Over five billion matches have been played in the video game Dota 2, which stands for “Defense of the Ancients.” Described as a mixture of chess and basketball, it’s a very competitive, fast-paced game of strategy played by two five-person teams. Each team defends their ancient base while trying to destroy the enemy’s. Nearly 120 different hero avatars possess unique abilities that can change and level up. There’s imperfect information, deception, and unknown assumptions and dependencies. Players must communicate and coordinate with their teammates and react fast. Every decision—no matter how small—has an impact. It is incredibly complex, extremely hard to learn, and even harder to master.
Humans have been programming computers to defeat other humans at games for eighty years. So, naturally, someone set out to create an artificial intelligence (AI) bot that could defeat the Dota world champions.
Based in San Francisco, OpenAI is an artificial intelligence research laboratory with a mission to develop powerful machines that help humanity. They chose to experiment with Dota 2 because of its complexity and nearly limitless potential options. To win the game, they knew they would have to create and train an AI to behave with human-like intuition, and that would further their research exponentially.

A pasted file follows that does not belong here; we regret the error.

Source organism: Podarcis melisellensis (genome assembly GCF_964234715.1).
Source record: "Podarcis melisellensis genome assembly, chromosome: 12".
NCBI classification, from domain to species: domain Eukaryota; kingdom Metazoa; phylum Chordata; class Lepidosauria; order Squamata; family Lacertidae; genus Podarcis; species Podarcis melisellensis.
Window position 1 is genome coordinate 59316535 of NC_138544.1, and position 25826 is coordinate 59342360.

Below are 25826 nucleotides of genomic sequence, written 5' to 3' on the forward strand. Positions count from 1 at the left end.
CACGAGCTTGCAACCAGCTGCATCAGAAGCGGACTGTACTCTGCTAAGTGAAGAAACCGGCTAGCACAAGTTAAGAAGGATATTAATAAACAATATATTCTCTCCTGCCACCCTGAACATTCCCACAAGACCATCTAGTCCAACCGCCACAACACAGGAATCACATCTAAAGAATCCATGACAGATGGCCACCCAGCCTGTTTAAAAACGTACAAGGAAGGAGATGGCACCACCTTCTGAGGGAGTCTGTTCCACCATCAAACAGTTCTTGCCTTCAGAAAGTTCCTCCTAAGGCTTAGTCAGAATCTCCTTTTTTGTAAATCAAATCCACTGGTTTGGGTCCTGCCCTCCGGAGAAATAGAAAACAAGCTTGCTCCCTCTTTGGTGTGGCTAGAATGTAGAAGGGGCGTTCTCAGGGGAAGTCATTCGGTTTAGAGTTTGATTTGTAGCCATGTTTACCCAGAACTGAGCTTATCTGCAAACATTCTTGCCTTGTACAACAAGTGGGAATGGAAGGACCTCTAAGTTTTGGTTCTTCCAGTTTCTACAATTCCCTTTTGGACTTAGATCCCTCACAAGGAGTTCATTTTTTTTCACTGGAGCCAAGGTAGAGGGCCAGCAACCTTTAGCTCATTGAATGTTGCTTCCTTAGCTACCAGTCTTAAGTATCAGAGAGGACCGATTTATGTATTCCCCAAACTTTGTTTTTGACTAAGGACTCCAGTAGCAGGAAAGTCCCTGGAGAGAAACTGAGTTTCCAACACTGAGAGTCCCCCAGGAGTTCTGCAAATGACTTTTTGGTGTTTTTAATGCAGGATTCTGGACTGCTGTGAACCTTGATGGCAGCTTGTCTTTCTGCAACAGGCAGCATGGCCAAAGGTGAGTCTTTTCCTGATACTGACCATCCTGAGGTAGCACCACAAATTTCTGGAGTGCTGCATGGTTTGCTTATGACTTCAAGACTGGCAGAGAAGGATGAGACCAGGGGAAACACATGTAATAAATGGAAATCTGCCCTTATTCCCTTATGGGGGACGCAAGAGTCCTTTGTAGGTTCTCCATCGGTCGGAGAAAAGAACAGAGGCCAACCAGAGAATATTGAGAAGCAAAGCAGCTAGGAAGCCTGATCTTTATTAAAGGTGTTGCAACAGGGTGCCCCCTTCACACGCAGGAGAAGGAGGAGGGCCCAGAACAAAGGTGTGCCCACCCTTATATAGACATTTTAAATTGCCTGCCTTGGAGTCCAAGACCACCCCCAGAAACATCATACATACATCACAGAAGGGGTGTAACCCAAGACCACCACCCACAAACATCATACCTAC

On March 18, CHM hosted OpenAI Technical Lead David Farhi and former Research Engineer Susan Zhang, now an AI researcher at Meta, in a discussion with CHM VP of Innovation Marguerite Gong Hancock. First, there was a film screening of Artificial Gamer, a documentary about OpenAI’s quest to beat a human team in Dota 2.
Watch the film below to follow the team’s daily ups and downs as they create algorithms for the AI to teach itself with reinforcement learning and scale up compute power to support it with 300,000 CPUs. Find out who wins when they take on the reigning champions in front of 17,000 spectators at The International, one of the biggest esports tournaments in the world.
In the panel discussion following the film, Susan Zhang said she remembered things being much more chaotic than how it was portrayed in the documentary. She recalls finding a bug on the day of the Finals and trying to fix it up to the last second. David Farhi noted that a lot of effort went into the systems-stability side of things—they worried about the AI not crashing, let alone winning the game. He said every day was full of little surprises. “We were bad at predicting what would be easy and what would be hard. It’s just surprising that it worked,” he said, laughing.
Susan remembered a white board that outlined all the code they were trying to merge back together. They called it “the merge of doom.” Nine out of ten times, things didn’t work. It’s difficult to come up with explanations out of opaque results, to find some method in the madness to improve the system. Regarding AI research, she says, “We’re still just confused.” It’s easy to fall into the trap of thinking we’re further along than we are.”
Clearly still shaped by their intense experience with Dota, the AI researchers focused more on what they didn’t know than their milestone achievement. But they are clear in their belief that as these powerful systems develop, it is critical to ensure that the benefits are widely distributed and truly meet OpenAI’s vision to serve humanity.
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